designed two covers for Don Gabor, one for a Remington release and another
for a Pontiac release, around 1952. He later became famous for designs
for the Metropolitan Museum, the United States Pavilion at the Osaka
World Fair, for Man Planet Space in Montreal 1967. He also designed
the 'Quadra' typeface and more than 400 book jackets for McGraw-Hill's
Also an artist named Riser provided record jacket art.
himself designed covers, and he coordinated the work of the other artists
as well. In the beginning existing covers were adapted to the new lay
out. But as soon as new recordings were to be released, new artwork
was made and even particular covers that were already restyled, were
replaced by covers with new art work. The most significant example is
Edward Kilenyi's recording of the Chopin Waltzes which could be obtained
in (at least) two different editions.
by Alex Steinweiss for Remington R-199-126 with the Steinweiss Scrawl
in abundance: Violinist Michèle Auclair plays Kreisler Encores
accompanied by pianist Otto Schulhof.
The designs made
by Steinweiss for Remington are not always as elaborate as most of the
covers he did for Columbia Records. But there are exceptions of course.
An example is the beautiful cover for R-199-128 with violinist
Michèle Auclair and cellist Gaspar Cassado playing gems.
However, the similarities in style are obvious. The Remington covers
have an originality of their own which is also brought about by the
vertical logo (designed by Steinweiss) on the left of the cover which
had to be "integrated" in the artwork. Integration also applied to the
triangle of the MUSIRAMA logo which was added lateron.
designs of the Remington covers are at times a bit simple and reflect
a somewhat childish optimism, one could say. To a large extend this
style was imposed by the technique of plate production and the printing
process available in those days, a technique which had its restrictions.
The intensity and shade of colors varied as in those days the Pantone
Matching System (PMS) - which was devised by Lawrence Herbert in 1963
and has been the reference for designers, art directors, and printers
ever since - did not yet exist. The mixing of the paint was not always
done in the same manner. So if you encounter a pale cover, there is
no deliberate argument behind it. It is just a print from ink/paint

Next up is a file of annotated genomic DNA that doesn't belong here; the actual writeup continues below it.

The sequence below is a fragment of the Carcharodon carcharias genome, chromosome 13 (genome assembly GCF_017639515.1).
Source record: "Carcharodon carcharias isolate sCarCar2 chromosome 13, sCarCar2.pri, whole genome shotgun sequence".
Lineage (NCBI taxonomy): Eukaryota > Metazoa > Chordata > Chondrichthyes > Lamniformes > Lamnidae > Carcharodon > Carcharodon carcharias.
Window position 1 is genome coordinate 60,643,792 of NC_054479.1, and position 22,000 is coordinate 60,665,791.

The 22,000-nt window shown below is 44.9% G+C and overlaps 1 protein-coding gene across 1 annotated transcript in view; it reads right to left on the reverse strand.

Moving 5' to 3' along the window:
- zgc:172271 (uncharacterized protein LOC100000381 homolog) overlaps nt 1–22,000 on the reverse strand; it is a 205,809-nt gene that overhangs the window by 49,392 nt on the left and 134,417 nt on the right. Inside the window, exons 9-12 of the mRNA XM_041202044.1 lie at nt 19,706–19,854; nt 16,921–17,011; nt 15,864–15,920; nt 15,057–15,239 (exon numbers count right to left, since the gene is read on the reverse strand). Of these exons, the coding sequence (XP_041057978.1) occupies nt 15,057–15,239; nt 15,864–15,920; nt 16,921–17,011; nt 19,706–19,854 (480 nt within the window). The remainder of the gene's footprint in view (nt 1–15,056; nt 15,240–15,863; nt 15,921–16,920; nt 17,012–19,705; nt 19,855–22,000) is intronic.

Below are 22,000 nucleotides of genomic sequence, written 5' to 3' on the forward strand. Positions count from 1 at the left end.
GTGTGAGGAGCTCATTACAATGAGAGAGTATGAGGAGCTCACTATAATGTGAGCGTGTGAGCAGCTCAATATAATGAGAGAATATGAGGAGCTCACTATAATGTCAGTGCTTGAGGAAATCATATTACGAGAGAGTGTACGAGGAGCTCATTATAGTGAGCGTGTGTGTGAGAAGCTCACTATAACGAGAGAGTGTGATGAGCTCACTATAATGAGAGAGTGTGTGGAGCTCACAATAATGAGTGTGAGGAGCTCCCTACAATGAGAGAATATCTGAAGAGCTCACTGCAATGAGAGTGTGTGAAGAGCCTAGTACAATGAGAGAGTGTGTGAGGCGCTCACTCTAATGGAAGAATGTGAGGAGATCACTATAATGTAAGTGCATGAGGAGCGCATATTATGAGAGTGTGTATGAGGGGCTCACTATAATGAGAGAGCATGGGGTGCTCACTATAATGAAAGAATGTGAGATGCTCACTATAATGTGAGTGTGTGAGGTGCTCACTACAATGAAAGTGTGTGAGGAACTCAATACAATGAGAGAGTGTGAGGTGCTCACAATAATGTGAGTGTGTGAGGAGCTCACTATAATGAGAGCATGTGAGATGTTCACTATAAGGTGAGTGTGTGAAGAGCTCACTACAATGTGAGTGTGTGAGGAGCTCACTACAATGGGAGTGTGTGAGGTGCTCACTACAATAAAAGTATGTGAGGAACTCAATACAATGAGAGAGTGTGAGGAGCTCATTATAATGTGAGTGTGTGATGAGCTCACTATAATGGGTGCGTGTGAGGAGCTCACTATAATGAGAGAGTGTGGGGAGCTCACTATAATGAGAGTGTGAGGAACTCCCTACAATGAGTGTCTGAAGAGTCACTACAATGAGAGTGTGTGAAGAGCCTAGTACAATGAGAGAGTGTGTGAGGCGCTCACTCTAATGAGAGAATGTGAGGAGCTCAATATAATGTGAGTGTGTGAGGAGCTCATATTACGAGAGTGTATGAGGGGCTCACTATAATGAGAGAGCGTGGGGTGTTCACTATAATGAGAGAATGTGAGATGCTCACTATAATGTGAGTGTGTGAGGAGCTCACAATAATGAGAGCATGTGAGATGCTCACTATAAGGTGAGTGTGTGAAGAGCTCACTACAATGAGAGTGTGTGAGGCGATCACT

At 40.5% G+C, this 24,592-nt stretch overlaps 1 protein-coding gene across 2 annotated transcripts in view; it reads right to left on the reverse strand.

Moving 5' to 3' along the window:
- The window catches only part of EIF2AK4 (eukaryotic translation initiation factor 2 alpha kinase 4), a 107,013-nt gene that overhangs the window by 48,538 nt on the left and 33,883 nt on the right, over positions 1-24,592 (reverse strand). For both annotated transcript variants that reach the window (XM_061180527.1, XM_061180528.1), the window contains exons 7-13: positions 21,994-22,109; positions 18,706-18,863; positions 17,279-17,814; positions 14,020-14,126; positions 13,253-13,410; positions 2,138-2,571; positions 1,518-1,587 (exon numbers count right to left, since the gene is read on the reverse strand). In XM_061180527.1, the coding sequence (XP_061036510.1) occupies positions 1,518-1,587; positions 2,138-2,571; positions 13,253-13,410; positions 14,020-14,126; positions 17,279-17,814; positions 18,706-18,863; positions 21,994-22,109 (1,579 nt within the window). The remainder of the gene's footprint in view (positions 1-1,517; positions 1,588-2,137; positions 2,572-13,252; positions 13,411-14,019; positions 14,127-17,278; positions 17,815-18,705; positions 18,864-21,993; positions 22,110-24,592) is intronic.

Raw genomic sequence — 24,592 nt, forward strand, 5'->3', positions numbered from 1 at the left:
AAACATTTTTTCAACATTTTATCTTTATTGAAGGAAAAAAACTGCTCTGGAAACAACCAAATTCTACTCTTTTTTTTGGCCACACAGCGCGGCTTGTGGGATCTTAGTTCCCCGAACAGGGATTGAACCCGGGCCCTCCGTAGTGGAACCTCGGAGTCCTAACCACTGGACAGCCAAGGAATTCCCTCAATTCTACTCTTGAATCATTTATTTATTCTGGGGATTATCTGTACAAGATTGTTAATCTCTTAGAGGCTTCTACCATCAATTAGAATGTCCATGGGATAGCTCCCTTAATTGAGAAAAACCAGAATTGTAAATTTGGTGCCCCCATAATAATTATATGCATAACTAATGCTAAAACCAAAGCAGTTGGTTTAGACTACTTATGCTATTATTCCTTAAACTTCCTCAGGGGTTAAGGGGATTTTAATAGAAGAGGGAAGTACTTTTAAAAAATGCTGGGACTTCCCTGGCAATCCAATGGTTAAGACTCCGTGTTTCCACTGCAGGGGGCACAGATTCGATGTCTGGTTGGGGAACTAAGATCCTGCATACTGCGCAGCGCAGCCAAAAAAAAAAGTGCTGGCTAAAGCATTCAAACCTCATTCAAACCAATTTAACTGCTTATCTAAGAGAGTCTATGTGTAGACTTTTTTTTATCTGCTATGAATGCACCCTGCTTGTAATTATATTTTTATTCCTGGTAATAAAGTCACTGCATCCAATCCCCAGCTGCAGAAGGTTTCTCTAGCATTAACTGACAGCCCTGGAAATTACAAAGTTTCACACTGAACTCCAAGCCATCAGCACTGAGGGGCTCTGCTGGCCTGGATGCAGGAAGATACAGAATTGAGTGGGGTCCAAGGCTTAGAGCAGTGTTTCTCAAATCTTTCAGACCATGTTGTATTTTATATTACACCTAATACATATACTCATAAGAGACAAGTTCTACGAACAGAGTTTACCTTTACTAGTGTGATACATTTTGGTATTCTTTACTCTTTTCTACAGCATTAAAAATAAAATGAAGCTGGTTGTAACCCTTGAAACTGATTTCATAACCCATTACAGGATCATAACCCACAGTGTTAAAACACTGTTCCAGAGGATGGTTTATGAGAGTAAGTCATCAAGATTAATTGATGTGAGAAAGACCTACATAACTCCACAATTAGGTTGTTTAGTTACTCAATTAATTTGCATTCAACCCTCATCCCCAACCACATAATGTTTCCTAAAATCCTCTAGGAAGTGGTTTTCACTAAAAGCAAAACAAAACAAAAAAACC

of a different mix.
Many covers witness
the personalities of the various designing artists who (often guided
by Steinweiss) and reflected the nature of the music in their work.
"golden" laminated cover by Steinweiss at the occasion
of the 5th Anniversary of Columbia's Long Playing record, September
1953, with popular music of Tchaikovsky conducted by Eugene Ormandy.
The style for the LPs of Columbia is often more sophisticated and
more serious by the use of darker tones. By exception this cover
has the designer's name written in his famous scrawl which is unusual
for Columbia covers.
As free lance art director of Columbia Alex Steinweiss also supervised
the work of other artists like he supervised several designers for
the Remington label. This cover of Gershwin's Concerto in F with
pianist Oscar Levant and Andre Kostelanetz conducting the Philharmonic
Symphony Orchestra of New York on Columbia ML 4025 is by artist
Velde and created in 1950 more or less in the Steinweiss vein.
distinguish themselves by the hand writing (the Steinweiss scrawl):
names of artists, location of recording, the works recorded. So even
if his name is not mentioned, the original artist is generally recognized.
Steinweiss is the one who at times uses more pastel colors and fine
lines as for the covers of Scheherazade with the RIAS Symphony Orchestra
and the cover of Piano Encores (not displayed).
Publisher Taschen from Los Angeles prepared a new publication
about Alex Steinweiss and his work: The Inventor of the Modern
Album Cover compiled and written by Kevin Reagan, Steven
Heller and Alex Steinweiss, published October, 2009. It is a